Training Tip #7
To Repeat or Not To Repeat
From Total Retriever Marking with Mike Lardy
To Repeat or Not to Repeat
There's no doubt that repetition is a basis for learning. The question is, "Does repeating failed marks help a dog learn about marking"
In general I do not repeat failed marks. One basic reason for this is that I believe it contributes to going back to old falls-- a natural tendency that retrievers often revert to when they become uncertain. Repeating only contributes to the expectation that a bird can be found where you found one before.
For example, suppose a dog fails a triple by going back to the old flyer fall when sent for a long retired gun and you handled him out of the flyer and to the long retired gun. Now, if you repeat the entire triple you are sending him back to the flyer where he does find a bird. So what does he learn? He certainly doesn't learn that he is never going to find a flyer in the same area twice!
It is more productive to run a similar set-up in a new place rather than to repeat a failed mark. For example, in the above scenario, I might move over in the field and set up another test with a long retired gun. By setting up the same situation, but in a different place, and perhaps under slightly easier circumstances, I believe I will soon develop an understanding of the long retired gun concept. By not repeating, you will work harder to build marking concepts.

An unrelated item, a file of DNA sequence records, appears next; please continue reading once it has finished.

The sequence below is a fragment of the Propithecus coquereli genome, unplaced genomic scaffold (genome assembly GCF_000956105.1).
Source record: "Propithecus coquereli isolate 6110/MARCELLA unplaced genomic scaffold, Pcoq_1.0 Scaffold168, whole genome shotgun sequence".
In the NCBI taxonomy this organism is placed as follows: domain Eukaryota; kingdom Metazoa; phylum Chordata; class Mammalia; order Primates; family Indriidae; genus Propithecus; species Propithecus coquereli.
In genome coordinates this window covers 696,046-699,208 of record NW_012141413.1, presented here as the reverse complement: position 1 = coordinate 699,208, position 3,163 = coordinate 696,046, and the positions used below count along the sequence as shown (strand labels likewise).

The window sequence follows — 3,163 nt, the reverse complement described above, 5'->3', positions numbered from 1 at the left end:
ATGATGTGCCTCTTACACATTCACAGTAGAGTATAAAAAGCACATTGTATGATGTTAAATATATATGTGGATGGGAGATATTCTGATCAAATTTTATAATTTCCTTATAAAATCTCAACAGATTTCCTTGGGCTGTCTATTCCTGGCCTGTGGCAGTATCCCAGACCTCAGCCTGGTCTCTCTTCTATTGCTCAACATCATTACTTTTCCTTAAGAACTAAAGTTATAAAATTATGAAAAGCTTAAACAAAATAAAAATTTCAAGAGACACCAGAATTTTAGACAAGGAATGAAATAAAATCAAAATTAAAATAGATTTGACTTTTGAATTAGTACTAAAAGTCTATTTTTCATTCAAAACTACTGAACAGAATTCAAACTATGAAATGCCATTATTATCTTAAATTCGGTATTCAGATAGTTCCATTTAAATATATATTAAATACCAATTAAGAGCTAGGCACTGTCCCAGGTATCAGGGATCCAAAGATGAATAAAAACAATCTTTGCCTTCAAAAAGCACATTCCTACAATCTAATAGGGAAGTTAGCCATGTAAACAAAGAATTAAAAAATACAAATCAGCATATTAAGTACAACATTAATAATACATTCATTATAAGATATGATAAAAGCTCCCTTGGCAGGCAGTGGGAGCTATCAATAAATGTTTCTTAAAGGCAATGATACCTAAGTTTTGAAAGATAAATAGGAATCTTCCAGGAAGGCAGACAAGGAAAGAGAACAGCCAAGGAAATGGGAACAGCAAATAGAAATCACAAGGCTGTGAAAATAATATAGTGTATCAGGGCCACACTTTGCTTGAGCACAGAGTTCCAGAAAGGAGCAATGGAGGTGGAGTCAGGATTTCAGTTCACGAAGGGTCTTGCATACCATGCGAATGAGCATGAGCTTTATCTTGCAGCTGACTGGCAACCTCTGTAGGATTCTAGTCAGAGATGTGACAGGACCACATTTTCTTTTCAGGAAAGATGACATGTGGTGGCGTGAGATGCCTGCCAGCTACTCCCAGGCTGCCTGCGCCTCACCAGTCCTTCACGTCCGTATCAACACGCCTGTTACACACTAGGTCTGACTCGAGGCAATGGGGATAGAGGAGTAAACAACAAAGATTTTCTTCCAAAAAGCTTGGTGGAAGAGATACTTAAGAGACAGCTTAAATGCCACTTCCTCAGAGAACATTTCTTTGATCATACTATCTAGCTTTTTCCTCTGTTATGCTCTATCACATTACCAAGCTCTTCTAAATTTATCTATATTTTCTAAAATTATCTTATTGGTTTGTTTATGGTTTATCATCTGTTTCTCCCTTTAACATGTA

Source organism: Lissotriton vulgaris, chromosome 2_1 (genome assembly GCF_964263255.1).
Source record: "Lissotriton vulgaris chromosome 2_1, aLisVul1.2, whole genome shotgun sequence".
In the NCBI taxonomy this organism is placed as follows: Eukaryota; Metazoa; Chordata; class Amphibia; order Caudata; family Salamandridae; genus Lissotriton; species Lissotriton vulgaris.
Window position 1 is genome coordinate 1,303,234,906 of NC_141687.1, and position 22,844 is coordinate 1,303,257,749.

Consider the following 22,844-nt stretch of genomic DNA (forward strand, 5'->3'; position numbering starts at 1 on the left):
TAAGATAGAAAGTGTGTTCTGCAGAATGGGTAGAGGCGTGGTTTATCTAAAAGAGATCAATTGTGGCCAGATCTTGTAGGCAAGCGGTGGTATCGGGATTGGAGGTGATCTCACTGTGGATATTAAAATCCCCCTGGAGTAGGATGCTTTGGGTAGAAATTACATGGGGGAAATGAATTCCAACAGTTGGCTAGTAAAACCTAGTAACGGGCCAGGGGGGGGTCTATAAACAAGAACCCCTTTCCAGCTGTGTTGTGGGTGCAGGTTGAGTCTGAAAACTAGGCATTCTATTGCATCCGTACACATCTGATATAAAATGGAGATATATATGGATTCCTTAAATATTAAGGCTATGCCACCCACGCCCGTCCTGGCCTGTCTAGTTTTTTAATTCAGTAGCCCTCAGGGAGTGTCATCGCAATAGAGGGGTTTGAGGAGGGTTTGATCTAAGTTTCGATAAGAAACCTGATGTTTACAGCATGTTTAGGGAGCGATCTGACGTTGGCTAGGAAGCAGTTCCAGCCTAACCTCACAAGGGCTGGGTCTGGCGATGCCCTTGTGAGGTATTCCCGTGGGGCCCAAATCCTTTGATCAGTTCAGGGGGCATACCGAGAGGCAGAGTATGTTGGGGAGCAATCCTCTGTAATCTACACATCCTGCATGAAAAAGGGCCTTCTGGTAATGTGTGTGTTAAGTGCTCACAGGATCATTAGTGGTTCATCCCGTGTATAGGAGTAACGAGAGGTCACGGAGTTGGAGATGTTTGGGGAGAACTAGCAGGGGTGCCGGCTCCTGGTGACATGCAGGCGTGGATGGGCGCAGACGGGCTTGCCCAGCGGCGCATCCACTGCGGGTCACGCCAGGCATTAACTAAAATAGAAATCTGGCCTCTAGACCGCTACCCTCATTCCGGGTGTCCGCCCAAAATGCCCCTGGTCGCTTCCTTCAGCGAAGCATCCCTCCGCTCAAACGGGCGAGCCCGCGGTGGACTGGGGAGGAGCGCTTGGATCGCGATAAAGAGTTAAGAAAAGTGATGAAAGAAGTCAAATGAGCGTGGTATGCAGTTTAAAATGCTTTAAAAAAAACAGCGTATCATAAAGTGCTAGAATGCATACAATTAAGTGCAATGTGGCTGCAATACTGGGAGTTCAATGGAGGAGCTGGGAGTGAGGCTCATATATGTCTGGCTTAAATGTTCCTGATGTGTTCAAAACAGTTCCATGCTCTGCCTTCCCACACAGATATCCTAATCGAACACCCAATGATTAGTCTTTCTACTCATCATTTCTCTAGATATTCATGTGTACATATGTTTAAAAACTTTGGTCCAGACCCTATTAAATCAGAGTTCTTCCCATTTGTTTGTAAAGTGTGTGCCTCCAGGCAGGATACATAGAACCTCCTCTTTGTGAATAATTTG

I do repeat certain kinds of marks under specific circumstances:
Any drill-like mark like a cheating single or other singles that are set up to teach a dog to hold a line in spite of a very strong factor.
A failed secondary selection bird -- the tendency to miss these kinds of marks is so strong that any potential tendency to go back to an old fall on a short mark is worth it.
Any unique mark that you might not have the luxury of finding the time or place to create a similar circumstance. For example, a bird thrown on to an island, a bird thrown across a hidden channel, or a bird thrown across a river with a current. Even under these circumstances I will repeat just a particular mark as a single.--- I do not run the entire test over.
Some trainers do repeat a lot. For their dogs repeating is a concept itself! My experience is that when you repeat a test with a dog that you have generally not repeated with, the dog can get very confused and often repeats the failures of the first attempt!